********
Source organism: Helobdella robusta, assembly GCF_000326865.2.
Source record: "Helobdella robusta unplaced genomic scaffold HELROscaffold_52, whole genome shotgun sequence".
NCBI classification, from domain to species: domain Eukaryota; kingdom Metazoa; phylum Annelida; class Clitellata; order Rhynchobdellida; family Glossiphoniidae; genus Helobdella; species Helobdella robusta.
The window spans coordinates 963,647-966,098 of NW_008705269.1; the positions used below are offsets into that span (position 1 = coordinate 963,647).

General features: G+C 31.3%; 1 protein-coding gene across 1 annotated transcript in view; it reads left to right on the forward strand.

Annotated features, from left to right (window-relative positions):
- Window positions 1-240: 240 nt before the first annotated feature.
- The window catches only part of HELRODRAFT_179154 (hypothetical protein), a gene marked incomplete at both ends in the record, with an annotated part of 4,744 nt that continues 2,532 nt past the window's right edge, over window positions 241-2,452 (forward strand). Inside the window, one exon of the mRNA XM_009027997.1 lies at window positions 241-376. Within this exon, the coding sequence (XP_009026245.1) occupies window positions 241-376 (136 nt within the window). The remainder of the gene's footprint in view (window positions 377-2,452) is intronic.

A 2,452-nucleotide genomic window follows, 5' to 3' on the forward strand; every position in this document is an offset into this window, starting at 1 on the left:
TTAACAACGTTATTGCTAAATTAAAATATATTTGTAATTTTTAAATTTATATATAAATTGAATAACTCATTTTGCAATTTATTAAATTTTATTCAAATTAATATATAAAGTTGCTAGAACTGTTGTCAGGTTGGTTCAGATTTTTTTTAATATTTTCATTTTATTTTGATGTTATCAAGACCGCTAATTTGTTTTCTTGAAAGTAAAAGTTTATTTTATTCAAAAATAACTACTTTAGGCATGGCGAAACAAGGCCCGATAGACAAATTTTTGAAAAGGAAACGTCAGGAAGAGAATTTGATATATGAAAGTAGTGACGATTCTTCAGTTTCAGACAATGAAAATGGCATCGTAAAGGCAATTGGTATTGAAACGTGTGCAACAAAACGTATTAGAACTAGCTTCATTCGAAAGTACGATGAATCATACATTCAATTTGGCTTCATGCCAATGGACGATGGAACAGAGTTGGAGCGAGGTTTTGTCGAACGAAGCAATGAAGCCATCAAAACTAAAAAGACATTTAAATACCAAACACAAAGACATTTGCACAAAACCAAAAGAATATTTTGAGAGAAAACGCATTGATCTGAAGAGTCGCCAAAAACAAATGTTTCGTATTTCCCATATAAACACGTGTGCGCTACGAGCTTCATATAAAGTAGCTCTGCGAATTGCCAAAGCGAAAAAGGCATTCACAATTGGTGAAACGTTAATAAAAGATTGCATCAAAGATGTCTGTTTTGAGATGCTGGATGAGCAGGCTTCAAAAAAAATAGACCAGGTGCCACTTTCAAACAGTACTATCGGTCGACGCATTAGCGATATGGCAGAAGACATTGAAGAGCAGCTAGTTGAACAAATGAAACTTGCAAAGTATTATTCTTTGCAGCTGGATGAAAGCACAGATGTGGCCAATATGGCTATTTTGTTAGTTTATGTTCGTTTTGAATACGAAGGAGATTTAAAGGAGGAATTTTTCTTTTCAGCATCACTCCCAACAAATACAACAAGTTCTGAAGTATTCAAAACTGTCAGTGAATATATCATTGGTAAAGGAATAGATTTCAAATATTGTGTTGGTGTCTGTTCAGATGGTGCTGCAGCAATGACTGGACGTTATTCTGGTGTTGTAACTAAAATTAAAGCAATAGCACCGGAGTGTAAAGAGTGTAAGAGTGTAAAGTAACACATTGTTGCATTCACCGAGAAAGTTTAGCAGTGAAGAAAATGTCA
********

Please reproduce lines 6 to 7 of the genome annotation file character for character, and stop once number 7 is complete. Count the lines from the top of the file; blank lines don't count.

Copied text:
Annotated features, from left to right (window-relative positions):
- Window positions 1-240: 240 nt before the first annotated feature.